Posted By: Daniel Mackie

Pest Control in Healthcare Facilities - Challenging, Yet Crucial

 

Aside from areas where medical procedures are performed, hospitals, nursing homes, and other healthcare facilities are made up of an extended network of non-medical office and service buildings. Kitchens in hospitals are very much alike large commercial kitchens in restaurants, operating similar equipment and being governed by much of the same safety guidelines. In terms of design and organization, patient rooms are no different than hotel rooms, while the vending machines, lobbies, locker rooms, and gift shops found in hospitals can also be found in several other types of buildings.

 

And just like restaurants, hotels, and other commercial facilities, healthcare facilities provide all the necessary conditions – food, water, and shelter – for insects and rodents to thrive.

 

Risk Factors

 

Environmental factors that facilitate the entry of pests in healthcare facilities include:

 

  • The incoming flux of new patients

 

  • Hospital employees living in infested homes who bring pests through their clothes and personal belongings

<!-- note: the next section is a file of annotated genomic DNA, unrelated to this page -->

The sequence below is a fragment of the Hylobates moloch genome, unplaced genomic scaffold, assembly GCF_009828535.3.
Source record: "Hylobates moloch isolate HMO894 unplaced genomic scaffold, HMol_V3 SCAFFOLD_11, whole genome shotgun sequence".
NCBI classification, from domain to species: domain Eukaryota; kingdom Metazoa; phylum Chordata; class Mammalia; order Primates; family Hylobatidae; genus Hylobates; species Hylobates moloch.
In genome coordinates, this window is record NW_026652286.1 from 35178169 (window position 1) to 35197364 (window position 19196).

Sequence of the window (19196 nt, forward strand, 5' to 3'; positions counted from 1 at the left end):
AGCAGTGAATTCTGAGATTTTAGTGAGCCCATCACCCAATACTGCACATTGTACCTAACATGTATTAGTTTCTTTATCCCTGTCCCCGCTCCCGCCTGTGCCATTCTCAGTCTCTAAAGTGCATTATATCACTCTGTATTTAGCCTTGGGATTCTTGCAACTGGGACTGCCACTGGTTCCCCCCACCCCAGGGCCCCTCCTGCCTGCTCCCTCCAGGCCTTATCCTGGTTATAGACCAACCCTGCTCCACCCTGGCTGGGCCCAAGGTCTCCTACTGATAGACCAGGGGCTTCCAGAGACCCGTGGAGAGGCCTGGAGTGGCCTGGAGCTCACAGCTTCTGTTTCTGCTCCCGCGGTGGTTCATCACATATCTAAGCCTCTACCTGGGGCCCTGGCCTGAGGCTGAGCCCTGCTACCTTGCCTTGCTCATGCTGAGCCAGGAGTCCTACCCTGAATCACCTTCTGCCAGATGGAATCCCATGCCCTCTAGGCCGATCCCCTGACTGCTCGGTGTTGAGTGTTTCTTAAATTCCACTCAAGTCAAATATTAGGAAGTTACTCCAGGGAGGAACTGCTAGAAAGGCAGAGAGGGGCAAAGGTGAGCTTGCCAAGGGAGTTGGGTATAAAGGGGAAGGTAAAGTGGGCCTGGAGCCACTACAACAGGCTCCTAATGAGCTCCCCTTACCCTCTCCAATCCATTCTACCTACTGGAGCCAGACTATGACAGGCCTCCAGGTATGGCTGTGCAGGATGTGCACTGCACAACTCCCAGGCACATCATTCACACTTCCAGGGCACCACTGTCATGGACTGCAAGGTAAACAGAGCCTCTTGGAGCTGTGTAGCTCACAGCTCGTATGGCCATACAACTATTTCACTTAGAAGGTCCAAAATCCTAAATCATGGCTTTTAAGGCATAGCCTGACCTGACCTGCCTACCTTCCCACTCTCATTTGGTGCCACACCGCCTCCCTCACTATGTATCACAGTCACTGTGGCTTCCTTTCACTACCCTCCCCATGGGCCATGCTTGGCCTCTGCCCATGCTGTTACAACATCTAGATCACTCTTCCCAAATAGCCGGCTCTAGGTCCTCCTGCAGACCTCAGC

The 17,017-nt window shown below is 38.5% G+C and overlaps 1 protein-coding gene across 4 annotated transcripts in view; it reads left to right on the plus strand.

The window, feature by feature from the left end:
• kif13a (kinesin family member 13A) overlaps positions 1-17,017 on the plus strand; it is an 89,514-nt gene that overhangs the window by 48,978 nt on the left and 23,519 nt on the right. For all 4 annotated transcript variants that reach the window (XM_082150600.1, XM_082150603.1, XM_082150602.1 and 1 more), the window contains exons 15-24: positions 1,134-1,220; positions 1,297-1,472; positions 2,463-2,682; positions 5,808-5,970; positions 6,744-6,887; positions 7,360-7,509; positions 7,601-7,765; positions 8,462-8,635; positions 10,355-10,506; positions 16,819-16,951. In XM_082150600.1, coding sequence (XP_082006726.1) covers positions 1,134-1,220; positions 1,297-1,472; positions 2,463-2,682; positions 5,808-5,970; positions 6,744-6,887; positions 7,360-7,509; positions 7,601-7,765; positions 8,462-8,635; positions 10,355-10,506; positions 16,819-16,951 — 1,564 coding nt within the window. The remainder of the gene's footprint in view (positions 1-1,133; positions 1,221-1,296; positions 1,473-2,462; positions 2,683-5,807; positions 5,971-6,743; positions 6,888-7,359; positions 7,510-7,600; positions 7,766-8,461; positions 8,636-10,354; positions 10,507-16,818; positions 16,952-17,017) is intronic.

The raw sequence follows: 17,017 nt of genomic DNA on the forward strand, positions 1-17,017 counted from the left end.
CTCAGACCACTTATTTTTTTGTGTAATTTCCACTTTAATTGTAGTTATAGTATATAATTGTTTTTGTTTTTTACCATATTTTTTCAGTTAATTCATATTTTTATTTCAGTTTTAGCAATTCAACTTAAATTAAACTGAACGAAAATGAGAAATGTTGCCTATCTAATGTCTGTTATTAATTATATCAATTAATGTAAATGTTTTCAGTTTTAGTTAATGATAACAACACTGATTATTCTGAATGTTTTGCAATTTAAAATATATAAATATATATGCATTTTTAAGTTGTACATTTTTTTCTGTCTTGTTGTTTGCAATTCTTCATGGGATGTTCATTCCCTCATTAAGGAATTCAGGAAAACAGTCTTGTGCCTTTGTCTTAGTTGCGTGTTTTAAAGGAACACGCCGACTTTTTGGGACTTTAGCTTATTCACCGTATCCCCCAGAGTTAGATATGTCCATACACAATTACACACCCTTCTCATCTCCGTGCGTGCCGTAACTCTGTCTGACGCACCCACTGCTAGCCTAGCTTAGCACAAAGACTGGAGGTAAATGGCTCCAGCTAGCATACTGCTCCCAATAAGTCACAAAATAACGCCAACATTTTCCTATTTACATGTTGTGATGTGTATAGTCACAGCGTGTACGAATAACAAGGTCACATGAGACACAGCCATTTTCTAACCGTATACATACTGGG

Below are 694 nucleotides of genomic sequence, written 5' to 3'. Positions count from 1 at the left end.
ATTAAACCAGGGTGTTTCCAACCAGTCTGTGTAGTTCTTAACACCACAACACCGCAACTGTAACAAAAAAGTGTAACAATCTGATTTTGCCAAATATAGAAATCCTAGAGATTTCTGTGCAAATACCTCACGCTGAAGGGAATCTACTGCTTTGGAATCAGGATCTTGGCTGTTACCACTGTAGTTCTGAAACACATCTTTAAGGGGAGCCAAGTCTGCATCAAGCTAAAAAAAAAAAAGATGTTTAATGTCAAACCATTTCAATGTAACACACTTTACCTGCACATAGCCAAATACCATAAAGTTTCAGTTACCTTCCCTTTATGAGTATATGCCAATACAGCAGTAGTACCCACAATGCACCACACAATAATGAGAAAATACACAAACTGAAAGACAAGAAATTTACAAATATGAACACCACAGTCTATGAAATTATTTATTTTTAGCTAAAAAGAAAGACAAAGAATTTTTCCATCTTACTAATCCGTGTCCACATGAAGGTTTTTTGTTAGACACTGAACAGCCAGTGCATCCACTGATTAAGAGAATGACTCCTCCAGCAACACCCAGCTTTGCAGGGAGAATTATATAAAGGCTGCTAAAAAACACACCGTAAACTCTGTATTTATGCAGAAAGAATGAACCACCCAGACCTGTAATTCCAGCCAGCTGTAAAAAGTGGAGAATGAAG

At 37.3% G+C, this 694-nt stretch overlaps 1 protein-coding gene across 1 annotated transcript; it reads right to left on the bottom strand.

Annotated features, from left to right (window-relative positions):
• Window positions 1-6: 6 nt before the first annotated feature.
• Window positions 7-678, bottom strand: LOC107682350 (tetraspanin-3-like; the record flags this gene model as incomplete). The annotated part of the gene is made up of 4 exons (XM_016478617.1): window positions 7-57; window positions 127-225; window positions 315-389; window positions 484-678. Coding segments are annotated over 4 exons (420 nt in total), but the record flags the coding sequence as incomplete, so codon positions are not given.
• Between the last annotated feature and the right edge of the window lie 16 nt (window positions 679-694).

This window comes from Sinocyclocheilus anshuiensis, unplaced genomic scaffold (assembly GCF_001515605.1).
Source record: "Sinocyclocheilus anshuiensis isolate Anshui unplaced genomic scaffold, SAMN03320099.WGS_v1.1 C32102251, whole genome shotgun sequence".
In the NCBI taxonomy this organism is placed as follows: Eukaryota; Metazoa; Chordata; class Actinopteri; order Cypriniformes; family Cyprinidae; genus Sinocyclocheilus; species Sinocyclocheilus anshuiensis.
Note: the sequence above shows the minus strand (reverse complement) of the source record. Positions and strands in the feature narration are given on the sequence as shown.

• Service staff that move between different hospitals or service buildings

 

  • Contact with infested food and gift shop items, such as flowers

 

  • Improper garbage collection areas

 

  • Improper landscaping that can attract pests and nuisance birds

 

Environmental factors facilitating the survival of pests include:

 

  • Improper storage of foodstuffs

 

  • Spills in patient and employee rooms

 

  • Organic waste and bodies of standing water

 

  • Cracks and crevices that act as harborages for pests to live and breed

 

Environmental factors that encumber the eradication of pests include:

 

  • Busy schedules in most medical facilities that prevent infested areas from being available for sanitation and cleaning services

 

  • Improper pest control programs that only deal with existing infestations

 

  • The use of chemicals and infective treatments that disperse instead of eliminate an infestation

 

  • Restricted access in patient areas (such as intensive care units)

 

  • Lack of funds and staff ignorance regarding the risks of infestation from pests

 

Most Problematic Pests

 

Toronto Commercial Pest Control

 

While there may be a wide range of pests, rodents, and arthropods commonly associated with the health care industry, there are no unique hospital pests.